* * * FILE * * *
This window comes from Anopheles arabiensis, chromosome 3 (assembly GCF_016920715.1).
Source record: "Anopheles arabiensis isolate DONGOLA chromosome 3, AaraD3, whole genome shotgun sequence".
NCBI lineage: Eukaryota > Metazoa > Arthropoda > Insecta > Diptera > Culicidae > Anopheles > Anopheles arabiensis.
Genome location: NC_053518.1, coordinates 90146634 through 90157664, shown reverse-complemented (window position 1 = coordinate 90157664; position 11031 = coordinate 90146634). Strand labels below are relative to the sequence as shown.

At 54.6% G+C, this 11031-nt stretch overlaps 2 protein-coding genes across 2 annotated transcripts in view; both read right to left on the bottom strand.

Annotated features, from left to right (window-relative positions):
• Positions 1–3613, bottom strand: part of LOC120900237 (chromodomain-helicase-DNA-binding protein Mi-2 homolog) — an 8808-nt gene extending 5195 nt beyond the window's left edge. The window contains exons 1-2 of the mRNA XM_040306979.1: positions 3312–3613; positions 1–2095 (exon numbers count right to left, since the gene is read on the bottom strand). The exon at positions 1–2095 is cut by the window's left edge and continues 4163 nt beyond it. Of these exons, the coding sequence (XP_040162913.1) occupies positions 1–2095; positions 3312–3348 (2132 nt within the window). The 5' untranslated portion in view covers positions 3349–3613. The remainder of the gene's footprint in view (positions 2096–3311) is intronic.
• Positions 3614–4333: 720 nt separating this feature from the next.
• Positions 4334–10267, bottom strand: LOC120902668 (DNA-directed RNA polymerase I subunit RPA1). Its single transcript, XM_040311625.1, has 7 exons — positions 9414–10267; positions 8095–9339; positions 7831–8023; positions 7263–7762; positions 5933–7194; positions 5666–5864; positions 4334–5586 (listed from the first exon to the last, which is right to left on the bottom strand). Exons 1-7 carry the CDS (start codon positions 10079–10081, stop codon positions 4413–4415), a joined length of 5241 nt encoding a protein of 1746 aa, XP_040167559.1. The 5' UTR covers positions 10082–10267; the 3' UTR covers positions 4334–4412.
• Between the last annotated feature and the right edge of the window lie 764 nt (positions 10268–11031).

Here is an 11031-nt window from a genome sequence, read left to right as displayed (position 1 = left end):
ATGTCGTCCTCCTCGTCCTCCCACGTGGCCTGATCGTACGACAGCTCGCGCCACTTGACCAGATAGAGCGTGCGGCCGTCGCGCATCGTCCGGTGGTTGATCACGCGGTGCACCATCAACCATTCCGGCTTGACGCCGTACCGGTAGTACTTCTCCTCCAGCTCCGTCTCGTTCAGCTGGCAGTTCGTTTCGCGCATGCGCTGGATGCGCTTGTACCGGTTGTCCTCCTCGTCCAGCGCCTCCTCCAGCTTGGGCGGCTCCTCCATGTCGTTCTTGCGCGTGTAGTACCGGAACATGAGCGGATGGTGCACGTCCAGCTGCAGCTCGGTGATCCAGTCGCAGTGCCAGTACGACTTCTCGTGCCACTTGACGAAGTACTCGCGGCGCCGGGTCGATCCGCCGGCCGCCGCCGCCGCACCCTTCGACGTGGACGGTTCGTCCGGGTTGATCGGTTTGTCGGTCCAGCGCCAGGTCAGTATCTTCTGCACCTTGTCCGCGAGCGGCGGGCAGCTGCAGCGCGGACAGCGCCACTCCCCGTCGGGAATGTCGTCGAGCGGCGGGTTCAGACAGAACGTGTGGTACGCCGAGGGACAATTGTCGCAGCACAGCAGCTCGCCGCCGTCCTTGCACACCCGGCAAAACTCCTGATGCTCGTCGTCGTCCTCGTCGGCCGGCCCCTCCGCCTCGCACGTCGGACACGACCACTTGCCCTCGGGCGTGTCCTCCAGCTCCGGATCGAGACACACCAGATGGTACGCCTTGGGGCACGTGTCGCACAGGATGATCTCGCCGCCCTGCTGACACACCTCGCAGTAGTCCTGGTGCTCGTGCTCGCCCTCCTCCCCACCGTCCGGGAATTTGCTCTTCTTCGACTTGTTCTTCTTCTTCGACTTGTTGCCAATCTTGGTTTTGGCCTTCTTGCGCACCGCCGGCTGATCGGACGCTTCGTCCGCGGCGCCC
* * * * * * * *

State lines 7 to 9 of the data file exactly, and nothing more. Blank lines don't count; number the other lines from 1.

• Positions 1–3613, bottom strand: part of LOC120900237 (chromodomain-helicase-DNA-binding protein Mi-2 homolog) — an 8808-nt gene extending 5195 nt beyond the window's left edge. The window contains exons 1-2 of the mRNA XM_040306979.1: positions 3312–3613; positions 1–2095 (exon numbers count right to left, since the gene is read on the bottom strand). The exon at positions 1–2095 is cut by the window's left edge and continues 4163 nt beyond it. Of these exons, the coding sequence (XP_040162913.1) occupies positions 1–2095; positions 3312–3348 (2132 nt within the window). The 5' untranslated portion in view covers positions 3349–3613. The remainder of the gene's footprint in view (positions 2096–3311) is intronic.
• Positions 3614–4333: 720 nt separating this feature from the next.
• Positions 4334–10267, bottom strand: LOC120902668 (DNA-directed RNA polymerase I subunit RPA1). Its single transcript, XM_040311625.1, has 7 exons — positions 9414–10267; positions 8095–9339; positions 7831–8023; positions 7263–7762; positions 5933–7194; positions 5666–5864; positions 4334–5586 (listed from the first exon to the last, which is right to left on the bottom strand). Exons 1-7 carry the CDS (start codon positions 10079–10081, stop codon positions 4413–4415), a joined length of 5241 nt encoding a protein of 1746 aa, XP_040167559.1. The 5' UTR covers positions 10082–10267; the 3' UTR covers positions 4334–4412.